The BRC said in a letter to Secretary of State for International Trade Liam Fox that the Government’s strategy must focus on finding opportunities for lowering import costs as well as avoiding any increase in tariffs.
BRC chairman Richard Baker said: "We will be supporting the Government through this complex and difficult process, helping them analyse how increased cost pressures on retailers could mean higher shop prices and identifying any opportunities for new trade deals that could benefit individuals and families" he said, launching the BRC’s Brexit campaign.
"The retail industry is the UK’s biggest importer, and has huge experience of importing from every corner of the world. We will be engaged in a constructive dialogue with government that will bring our experience to bear on the Brexit talks to the benefit of everyone in the UK."
The BRC said "recent devaluation of the pound in relation to our most important trading currencies is compounding economic headwinds, while years of deflation have left little margin to absorb added cost from import tariffs and administrative burdens.
"Moreover, failure to strike a good Brexit deal by 2019 would have a disproportionately severe impact on retailers and their customers, because if the UK fell back on to World Trade Organisation rules the new tariff rates that the UK would apply to imports from the EU would be highest for consumer staples like food and clothing.
The BRC said duty on meat imports could be 27 per cent, while clothing and footwear could be 11-16 per cent, versus the current zero-rating for all EU imports.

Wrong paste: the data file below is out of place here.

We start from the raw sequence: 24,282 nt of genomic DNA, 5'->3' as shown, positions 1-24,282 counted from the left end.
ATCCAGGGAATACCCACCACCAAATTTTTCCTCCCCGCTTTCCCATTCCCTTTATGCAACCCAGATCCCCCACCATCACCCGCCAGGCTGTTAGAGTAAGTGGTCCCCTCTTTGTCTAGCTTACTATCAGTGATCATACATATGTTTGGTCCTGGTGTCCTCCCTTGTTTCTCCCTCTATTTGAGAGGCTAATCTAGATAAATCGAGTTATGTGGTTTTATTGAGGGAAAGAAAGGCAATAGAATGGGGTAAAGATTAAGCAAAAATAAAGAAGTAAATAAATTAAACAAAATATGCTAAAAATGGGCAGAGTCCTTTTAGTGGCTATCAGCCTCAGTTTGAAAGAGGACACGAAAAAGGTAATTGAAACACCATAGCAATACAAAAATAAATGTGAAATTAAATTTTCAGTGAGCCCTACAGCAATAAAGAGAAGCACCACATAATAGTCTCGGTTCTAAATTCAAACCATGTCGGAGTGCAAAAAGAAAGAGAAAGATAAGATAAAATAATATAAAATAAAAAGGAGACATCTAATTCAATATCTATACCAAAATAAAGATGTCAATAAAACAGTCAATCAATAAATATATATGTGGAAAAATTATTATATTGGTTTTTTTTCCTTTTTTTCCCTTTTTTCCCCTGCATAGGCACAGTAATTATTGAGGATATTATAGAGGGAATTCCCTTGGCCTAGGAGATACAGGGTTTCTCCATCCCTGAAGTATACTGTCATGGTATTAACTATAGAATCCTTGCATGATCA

The import cost of women’s clothing from Bangladesh would be 12 per cent higher, while Chilean wine would be 14 per cent dearer for importers. This contrasts with duty rates that would apply to raw materials and semi-finished products, many of which would be zero-rated or attract rates of duty of below 10 per cent.
The BRC said undoubtedly, there will also be opportunities to reduce the costs of international trade outside the EU. Some of these may take time to materialise – free trade agreements typically take five or six years to negotiate.
But other opportunities to liberalise trade could be realised more quickly. For example, the UK would be free to adopt its own scheme of trade preferences (GSP) for developing countries as soon as it leaves the EU.
In adopting a national version of the GSP, the UK could look to expand the number of countries that could benefit, it could make it easier for goods to comply with the rules-of-origin that allow access to the tariff preferences and it could reduce the number of products that are currently exempted from the scheme. Not only would this be good for UK consumers, it would provide a great boost to economic development in countries like Bangladesh, Kenya and Sri Lanka.
The BRC will also be campaigning with other industry groups for an early end to the uncertainty facing EU workers now residing in the UK and contributing to our economy. The UK retail industry employs between 100,000 and 200,000 EU nationals, who make a huge contribution in every type of role from the boardroom to distribution centres and customer service. They deserve the reassurance that they will still be welcome here, whatever Brexit may bring.
The third main platform of the BRC’s campaign will be a call on the Government to introduce only such domestic legislation and regulations on the retail industry that will promote growth during what will be a challenging time for retailers and the three million people they employ.